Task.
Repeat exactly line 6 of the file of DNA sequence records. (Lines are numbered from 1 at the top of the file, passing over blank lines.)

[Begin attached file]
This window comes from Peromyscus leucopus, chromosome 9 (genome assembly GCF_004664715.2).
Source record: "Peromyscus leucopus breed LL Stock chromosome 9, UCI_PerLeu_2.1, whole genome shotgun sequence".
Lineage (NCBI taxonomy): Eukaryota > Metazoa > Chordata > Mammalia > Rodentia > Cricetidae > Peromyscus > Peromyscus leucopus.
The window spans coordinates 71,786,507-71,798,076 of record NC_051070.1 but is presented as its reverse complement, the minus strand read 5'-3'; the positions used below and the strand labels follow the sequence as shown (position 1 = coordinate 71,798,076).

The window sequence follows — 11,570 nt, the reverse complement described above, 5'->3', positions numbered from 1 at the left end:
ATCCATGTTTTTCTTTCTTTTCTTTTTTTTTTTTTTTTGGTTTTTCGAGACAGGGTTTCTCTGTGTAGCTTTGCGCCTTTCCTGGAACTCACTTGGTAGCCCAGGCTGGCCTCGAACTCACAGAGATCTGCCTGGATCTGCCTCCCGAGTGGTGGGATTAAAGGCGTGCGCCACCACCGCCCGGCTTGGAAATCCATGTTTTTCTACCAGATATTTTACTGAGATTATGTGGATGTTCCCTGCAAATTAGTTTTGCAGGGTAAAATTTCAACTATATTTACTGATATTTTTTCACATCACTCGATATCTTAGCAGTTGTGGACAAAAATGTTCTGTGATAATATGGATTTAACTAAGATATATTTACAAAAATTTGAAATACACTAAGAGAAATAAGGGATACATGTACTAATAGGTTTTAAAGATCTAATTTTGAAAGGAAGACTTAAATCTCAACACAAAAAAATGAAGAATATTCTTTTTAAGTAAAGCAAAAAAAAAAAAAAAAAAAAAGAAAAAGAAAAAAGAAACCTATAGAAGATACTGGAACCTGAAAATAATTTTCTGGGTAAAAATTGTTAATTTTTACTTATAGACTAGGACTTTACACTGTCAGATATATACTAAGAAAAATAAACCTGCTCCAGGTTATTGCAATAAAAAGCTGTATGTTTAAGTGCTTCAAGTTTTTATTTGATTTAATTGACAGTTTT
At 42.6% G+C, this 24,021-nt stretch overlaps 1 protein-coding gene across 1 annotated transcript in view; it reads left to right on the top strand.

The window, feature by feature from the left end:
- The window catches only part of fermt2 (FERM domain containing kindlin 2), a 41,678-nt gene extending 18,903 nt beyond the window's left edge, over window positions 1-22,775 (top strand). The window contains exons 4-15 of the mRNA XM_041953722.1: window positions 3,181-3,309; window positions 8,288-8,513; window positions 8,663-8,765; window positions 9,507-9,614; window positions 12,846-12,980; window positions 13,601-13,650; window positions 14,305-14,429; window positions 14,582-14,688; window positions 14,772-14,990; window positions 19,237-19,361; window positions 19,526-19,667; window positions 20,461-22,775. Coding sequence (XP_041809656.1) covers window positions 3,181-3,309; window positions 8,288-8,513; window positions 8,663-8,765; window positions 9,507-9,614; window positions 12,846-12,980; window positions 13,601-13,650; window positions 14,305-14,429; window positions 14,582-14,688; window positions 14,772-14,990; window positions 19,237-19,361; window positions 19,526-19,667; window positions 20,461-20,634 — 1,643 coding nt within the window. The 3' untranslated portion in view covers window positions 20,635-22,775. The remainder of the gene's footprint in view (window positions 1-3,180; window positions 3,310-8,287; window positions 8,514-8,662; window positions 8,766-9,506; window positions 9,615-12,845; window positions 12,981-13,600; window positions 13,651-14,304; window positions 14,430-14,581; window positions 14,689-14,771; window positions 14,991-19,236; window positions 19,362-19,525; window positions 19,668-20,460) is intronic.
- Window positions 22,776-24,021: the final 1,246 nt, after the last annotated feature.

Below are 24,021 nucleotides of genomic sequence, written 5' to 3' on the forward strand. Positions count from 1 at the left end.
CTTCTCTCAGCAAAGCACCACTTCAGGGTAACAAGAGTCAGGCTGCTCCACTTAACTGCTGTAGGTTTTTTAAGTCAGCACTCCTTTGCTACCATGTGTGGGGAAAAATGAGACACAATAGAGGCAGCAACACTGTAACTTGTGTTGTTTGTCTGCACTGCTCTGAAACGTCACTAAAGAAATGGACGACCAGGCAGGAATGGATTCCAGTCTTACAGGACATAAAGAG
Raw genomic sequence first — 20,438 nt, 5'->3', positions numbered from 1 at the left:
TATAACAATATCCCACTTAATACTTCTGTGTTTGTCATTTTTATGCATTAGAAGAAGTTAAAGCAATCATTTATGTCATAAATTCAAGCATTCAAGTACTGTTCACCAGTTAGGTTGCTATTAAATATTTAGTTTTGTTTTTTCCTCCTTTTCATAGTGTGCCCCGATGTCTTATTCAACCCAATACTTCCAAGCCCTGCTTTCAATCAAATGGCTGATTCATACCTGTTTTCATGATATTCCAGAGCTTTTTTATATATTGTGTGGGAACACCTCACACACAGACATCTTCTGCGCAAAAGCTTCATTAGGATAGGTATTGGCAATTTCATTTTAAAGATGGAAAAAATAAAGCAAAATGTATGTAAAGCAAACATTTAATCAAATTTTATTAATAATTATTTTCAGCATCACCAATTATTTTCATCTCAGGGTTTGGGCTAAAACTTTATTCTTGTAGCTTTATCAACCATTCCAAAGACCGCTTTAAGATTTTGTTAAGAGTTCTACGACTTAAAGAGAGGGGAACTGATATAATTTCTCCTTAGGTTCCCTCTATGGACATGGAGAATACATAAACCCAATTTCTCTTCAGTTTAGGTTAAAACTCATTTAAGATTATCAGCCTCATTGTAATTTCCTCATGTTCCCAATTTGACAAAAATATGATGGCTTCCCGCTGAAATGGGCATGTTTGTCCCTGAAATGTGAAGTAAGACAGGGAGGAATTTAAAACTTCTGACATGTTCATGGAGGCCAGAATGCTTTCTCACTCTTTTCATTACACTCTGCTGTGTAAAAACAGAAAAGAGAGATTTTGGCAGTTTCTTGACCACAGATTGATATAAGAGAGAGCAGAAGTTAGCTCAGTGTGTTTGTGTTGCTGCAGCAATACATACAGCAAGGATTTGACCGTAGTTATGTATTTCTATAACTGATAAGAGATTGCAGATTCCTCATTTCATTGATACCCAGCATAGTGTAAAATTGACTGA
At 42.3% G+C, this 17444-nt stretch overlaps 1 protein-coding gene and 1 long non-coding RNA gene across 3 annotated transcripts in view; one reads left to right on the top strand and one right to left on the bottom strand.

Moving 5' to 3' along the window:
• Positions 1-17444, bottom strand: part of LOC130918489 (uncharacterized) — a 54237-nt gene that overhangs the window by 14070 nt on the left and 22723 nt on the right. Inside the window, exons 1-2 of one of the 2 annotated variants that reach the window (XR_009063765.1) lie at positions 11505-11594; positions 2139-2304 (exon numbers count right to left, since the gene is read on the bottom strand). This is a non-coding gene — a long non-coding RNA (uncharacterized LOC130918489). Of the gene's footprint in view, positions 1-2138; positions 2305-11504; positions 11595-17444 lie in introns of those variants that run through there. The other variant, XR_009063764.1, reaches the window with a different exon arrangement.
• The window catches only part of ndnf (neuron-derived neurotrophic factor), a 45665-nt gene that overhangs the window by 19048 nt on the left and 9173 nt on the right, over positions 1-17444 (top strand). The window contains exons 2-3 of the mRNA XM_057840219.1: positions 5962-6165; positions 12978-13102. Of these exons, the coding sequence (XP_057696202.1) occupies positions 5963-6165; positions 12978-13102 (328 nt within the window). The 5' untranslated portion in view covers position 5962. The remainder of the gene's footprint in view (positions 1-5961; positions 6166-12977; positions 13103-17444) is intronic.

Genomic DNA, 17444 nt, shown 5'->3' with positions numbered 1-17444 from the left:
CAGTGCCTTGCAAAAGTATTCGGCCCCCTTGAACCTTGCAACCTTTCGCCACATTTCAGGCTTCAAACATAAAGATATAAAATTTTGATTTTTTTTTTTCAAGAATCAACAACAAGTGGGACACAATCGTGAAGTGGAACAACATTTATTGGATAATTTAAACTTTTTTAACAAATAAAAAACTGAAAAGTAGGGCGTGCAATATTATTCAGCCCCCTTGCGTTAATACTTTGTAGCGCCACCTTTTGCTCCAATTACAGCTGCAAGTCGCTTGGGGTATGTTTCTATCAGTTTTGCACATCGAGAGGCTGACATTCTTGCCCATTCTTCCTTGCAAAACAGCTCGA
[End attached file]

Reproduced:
ATCCATGTTTTTCTTTCTTTTCTTTTTTTTTTTTTTTTGGTTTTTCGAGACAGGGTTTCTCTGTGTAGCTTTGCGCCTTTCCTGGAACTCACTTGGTAGCCCAGGCTGGCCTCGAACTCACAGAGATCTGCCTGGATCTGCCTCCCGAGTGGTGGGATTAAAGGCGTGCGCCACCACCGCCCGGCTTGGAAATCCATGTTTTTCTACCAGATATTTTACTGAGATTATGTGGATGTTCCCTGCAAATTAGTTTTGCAGGGTAAAATTTCAACTATATTTACTGATATTTTTTCACATCACTCGATATCTTAGCAGTTGTGGACAAAAATGTTCTGTGATAATATGGATTTAACTAAGATATATTTACAAAAATTTGAAATACACTAAGAGAAATAAGGGATACATGTACTAATAGGTTTTAAAGATCTAATTTTGAAAGGAAGACTTAAATCTCAACACAAAAAAATGAAGAATATTCTTTTTAAGTAAAGCAAAAAAAAAAAAAAAAAAAAAGAAAAAGAAAAAAGAAACCTATAGAAGATACTGGAACCTGAAAATAATTTTCTGGGTAAAAATTGTTAATTTTTACTTATAGACTAGGACTTTACACTGTCAGATATATACTAAGAAAAATAAACCTGCTCCAGGTTATTGCAATAAAAAGCTGTATGTTTAAGTGCTTCAAGTTTTTATTTGATTTAATTGACAGTTTT